Nanoparticle–Protein Corona: Biophysics to Biology
CHAPTER 7: Computer Simulations for Understanding Nanoparticle-biomolecule Corona Formation1
Published:26 Jul 2019
Special Collection: 2019 ebook collectionSeries: Issues in Toxicology
L. Baweja, in Nanoparticle–Protein Corona: Biophysics to Biology, ed. A. Kumar and A. Dhawan, The Royal Society of Chemistry, 2019, pp. 191-203.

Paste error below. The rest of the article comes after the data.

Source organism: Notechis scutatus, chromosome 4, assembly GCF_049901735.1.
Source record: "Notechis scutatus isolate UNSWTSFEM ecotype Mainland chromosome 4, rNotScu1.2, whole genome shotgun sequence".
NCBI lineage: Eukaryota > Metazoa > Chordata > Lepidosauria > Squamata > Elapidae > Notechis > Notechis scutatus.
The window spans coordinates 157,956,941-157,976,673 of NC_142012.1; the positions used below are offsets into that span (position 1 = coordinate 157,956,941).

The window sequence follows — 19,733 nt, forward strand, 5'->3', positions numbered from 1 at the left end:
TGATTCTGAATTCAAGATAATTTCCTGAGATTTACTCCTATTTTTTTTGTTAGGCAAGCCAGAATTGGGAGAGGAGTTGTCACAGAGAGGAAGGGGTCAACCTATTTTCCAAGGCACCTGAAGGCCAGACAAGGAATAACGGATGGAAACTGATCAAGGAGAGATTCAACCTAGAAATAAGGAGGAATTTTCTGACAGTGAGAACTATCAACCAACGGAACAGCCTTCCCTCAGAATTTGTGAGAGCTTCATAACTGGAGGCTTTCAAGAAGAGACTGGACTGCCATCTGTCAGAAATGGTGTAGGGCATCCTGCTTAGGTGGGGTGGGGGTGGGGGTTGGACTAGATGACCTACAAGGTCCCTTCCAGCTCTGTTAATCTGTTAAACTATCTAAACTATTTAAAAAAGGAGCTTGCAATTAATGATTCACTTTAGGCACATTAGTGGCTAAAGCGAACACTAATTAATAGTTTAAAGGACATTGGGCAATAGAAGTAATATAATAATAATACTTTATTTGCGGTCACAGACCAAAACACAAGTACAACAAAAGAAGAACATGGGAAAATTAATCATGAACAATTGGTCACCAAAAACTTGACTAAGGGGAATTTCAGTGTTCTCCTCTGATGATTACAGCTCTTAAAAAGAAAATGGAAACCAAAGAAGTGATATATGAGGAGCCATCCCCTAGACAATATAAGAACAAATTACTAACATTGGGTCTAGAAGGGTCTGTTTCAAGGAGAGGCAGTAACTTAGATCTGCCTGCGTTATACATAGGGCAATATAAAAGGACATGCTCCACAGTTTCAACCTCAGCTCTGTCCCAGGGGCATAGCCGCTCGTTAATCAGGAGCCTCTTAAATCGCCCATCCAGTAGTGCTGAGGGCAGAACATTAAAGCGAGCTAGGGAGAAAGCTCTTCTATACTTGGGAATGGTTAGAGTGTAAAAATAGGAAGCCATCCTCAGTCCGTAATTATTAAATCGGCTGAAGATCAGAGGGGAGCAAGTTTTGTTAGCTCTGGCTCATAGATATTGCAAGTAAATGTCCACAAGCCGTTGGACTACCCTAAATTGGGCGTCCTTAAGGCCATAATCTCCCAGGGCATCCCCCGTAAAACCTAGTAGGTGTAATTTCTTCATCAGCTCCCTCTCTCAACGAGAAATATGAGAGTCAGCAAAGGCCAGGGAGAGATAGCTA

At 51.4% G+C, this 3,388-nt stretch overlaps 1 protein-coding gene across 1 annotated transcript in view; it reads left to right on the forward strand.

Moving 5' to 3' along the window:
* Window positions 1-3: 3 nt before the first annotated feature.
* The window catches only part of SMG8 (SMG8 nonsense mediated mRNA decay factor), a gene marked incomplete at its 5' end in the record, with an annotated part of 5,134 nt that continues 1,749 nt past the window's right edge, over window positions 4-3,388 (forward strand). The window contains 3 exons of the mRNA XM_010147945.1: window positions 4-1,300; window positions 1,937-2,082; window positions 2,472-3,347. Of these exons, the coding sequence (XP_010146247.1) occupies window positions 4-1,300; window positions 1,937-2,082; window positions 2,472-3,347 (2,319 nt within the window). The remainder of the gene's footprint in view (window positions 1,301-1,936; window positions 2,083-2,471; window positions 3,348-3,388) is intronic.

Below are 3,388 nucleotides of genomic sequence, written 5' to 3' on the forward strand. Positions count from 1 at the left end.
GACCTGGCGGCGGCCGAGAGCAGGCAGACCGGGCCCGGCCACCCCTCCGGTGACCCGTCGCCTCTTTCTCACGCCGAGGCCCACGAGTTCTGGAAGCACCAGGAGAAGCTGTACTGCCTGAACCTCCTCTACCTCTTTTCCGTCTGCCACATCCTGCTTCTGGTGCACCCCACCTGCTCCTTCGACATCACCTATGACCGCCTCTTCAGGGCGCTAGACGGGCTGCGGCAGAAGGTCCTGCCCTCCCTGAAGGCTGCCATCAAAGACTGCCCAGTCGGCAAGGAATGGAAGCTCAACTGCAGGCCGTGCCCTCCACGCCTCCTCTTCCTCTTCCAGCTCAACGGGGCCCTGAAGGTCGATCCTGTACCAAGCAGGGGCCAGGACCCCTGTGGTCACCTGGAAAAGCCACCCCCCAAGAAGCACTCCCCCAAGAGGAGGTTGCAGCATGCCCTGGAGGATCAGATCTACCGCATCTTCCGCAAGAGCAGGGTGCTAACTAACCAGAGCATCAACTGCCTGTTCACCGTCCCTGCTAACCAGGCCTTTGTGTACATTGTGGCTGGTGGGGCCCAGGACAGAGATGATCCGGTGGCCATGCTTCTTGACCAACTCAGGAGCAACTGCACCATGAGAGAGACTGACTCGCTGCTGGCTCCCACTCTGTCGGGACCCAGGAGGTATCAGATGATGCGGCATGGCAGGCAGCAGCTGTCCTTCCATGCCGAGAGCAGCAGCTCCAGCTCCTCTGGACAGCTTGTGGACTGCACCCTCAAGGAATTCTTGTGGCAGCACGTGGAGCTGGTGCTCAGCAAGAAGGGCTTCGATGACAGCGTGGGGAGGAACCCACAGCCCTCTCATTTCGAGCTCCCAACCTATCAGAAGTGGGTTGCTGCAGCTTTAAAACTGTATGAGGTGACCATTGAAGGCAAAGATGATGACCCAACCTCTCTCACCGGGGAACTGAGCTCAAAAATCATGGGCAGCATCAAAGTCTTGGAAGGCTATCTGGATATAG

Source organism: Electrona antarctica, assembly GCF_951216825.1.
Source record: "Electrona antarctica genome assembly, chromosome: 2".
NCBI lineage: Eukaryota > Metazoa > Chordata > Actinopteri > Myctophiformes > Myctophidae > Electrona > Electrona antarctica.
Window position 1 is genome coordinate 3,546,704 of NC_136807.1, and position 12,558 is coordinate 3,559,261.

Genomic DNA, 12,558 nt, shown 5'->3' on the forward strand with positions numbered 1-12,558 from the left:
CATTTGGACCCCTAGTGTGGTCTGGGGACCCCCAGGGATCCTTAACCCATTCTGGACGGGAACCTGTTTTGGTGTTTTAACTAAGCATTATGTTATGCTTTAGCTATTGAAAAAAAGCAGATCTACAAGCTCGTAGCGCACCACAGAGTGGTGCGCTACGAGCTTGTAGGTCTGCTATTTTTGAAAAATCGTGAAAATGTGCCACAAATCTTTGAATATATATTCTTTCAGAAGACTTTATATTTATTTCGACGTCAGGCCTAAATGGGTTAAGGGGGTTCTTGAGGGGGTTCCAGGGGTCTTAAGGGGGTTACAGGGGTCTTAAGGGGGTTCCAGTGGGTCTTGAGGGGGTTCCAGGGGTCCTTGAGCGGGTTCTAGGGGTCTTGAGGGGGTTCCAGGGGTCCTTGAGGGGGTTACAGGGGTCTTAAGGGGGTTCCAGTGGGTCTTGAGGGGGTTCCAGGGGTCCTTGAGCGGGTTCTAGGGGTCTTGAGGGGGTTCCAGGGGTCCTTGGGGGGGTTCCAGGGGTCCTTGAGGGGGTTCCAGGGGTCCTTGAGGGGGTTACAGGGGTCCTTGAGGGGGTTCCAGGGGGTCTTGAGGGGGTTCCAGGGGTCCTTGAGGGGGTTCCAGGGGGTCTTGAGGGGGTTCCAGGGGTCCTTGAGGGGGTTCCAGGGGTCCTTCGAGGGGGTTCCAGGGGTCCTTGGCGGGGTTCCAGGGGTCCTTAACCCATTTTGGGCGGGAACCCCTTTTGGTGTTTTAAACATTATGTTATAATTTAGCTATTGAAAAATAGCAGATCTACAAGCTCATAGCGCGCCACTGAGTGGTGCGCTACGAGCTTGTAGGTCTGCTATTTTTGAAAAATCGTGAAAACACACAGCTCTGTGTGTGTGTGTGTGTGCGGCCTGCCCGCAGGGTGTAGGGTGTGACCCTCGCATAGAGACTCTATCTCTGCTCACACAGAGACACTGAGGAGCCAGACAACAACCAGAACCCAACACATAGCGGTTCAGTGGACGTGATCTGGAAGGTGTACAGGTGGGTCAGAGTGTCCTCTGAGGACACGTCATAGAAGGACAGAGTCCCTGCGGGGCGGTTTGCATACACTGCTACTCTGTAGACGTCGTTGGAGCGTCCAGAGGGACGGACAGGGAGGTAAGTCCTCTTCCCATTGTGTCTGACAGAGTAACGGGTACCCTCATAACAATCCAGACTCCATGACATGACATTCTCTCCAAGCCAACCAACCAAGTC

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Nanoparticles (NPs) have emerged as promising candidates for biomedical applications and are often engineered with specific surface chemistries. Upon exposure to a biological system, NPs tend to adsorb biomolecules depending on their size, shape and surface chemistry. Proteins adsorbed around NPs in a layered fashion are termed “protein coronas”. Understanding NP-protein complex formation will be useful in designing nanomedicines and predicting the adverse effects of NPs. Several studies have been focussed on understanding the mechanism of formation of protein coronas around NPs. Computer simulations have been extensively used to understand the adsorption and NP-induced changes in the conformation of biomolecules, which is considered as an initial step in corona formation. With recent advances in computational methods and the ability to simulate large biomolecular systems, molecular dynamics (MD)-based simulations could be an interesting alternative along with experimental studies to understand NP-protein corona formation at the atomic scale. In this chapter, we have summarised computer-simulation-based studies on NP-biomolecule corona formation. The current literature suggests that further advances in coarse-grained approaches will be required to predict NP-biomolecule corona formation, which may be helpful in “safe by design” nanotherapeutics.